Monday, June 02, 2008
Not very long ago you would see gay romance described by epublishers in terms such as 'alternative lifestyle', or listed as subjects they would not consider in the same grammatical breath as rape and child abuse. Fortunately that has rapidly become very rare indeed. Now works are labelled simply as gay, lesbian, menage, transgender etc and publishers are more likely to be debating the correct contextual use of more ambiguous terms like queer. Those who remain uninterested in publishing gay fiction usually list it as a genre beyond their remit, not a taboo they abhor.
I do, however, continue to discover some throwbacks. I saw this promo post: "Writers Exchange E-Publishing is thrilled to announce that the Reader's Eden Ezine is now online. Our thanks to our editor Sean McLachlan for all his work in getting it ready." And went to find more about Writer Exchange Epublishing. Whereupon I read:
"* Romance - This includes sweet or sensual but no erotica, homosexuality, beastiality [sic], non-consensual relationships or undue crudity. This can also include straight romance or multi-genre (ie mixed with paranormal, time-travel, mythological creatures etc) - We are particularly looking for vampire, werewolf and other paranormal romances."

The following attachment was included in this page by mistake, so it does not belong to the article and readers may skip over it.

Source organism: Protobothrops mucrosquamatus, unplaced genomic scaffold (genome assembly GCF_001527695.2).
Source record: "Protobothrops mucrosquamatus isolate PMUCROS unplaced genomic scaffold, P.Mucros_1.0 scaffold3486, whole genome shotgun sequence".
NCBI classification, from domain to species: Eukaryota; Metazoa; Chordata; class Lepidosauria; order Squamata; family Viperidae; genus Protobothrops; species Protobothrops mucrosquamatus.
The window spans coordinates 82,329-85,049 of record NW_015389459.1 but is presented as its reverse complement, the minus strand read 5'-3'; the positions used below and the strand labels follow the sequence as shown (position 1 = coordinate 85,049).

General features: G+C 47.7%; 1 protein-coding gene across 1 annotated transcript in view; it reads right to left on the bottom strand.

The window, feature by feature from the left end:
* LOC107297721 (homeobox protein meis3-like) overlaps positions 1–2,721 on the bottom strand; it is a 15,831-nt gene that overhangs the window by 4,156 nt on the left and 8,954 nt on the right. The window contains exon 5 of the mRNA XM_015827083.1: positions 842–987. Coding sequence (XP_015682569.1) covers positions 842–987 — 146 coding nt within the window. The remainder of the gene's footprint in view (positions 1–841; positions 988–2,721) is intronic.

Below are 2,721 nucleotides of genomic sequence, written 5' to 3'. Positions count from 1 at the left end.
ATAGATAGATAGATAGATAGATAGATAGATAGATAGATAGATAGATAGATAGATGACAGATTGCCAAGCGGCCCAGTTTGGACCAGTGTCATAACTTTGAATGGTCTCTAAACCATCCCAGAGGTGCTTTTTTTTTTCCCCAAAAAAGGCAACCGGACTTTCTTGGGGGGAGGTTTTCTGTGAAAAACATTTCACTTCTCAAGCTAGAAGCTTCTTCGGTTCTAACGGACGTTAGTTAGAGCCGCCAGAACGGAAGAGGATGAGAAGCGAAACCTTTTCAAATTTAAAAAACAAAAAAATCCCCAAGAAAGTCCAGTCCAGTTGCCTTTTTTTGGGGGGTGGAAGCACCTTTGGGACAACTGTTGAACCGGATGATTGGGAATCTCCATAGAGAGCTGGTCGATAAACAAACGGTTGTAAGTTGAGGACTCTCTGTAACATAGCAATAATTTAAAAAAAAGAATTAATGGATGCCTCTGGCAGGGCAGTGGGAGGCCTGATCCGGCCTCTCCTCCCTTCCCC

My usual comment about this phrasing, if you don't see the problem right away, is to encourage you to substitute the name of your ethnicity, religion or some other demographic variable in the place of homosexuality in this sentence and see how that feels, having a basic romantic orientation slipped in between 'too much sex' and 'bonking sheep'. To publishers I advise, no matter what you personally think of homosexual behavior, please please please just limit your comments to something like: "we are not seeking erotica or gay romance at this time" and be done with it.
To my eyes they also doth protest too much about not being a vanity publisher, whilst specifying that to appear in print one must pay a fee, and strongly urging authors to buy a specific book before submitting. They seem to feel it is only vanity if the money they require or request goes in their own pocket. That may seem perfectly logical to the publisher but from an author's point of view money is still flowing away from the writer. That puts one in a category other than conventional commercial publishing, no matter what you call it.